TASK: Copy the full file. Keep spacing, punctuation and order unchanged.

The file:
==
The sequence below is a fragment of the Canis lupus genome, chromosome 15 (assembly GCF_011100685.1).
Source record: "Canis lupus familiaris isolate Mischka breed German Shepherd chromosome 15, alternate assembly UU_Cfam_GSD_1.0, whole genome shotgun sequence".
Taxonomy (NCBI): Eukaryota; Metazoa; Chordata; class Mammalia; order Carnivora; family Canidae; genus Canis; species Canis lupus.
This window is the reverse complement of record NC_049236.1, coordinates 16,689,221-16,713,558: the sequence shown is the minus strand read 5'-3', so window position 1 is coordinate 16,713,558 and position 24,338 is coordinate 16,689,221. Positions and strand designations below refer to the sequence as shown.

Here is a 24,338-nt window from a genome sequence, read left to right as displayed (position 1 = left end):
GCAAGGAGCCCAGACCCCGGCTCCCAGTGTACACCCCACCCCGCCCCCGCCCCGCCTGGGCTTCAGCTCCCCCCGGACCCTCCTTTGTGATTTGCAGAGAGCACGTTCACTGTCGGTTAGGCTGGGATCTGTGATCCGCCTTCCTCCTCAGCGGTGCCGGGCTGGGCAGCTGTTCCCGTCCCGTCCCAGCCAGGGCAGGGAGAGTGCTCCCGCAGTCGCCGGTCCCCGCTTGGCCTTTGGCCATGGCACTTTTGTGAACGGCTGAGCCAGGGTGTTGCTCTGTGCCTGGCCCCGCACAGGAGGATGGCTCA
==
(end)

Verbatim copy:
The sequence below is a fragment of the Canis lupus genome, chromosome 15 (assembly GCF_011100685.1).
Source record: "Canis lupus familiaris isolate Mischka breed German Shepherd chromosome 15, alternate assembly UU_Cfam_GSD_1.0, whole genome shotgun sequence".
Taxonomy (NCBI): Eukaryota; Metazoa; Chordata; class Mammalia; order Carnivora; family Canidae; genus Canis; species Canis lupus.
This window is the reverse complement of record NC_049236.1, coordinates 16,689,221-16,713,558: the sequence shown is the minus strand read 5'-3', so window position 1 is coordinate 16,713,558 and position 24,338 is coordinate 16,689,221. Positions and strand designations below refer to the sequence as shown.

Here is a 24,338-nt window from a genome sequence, read left to right as displayed (position 1 = left end):
GCAAGGAGCCCAGACCCCGGCTCCCAGTGTACACCCCACCCCGCCCCCGCCCCGCCTGGGCTTCAGCTCCCCCCGGACCCTCCTTTGTGATTTGCAGAGAGCACGTTCACTGTCGGTTAGGCTGGGATCTGTGATCCGCCTTCCTCCTCAGCGGTGCCGGGCTGGGCAGCTGTTCCCGTCCCGTCCCAGCCAGGGCAGGGAGAGTGCTCCCGCAGTCGCCGGTCCCCGCTTGGCCTTTGGCCATGGCACTTTTGTGAACGGCTGAGCCAGGGTGTTGCTCTGTGCCTGGCCCCGCACAGGAGGATGGCTCA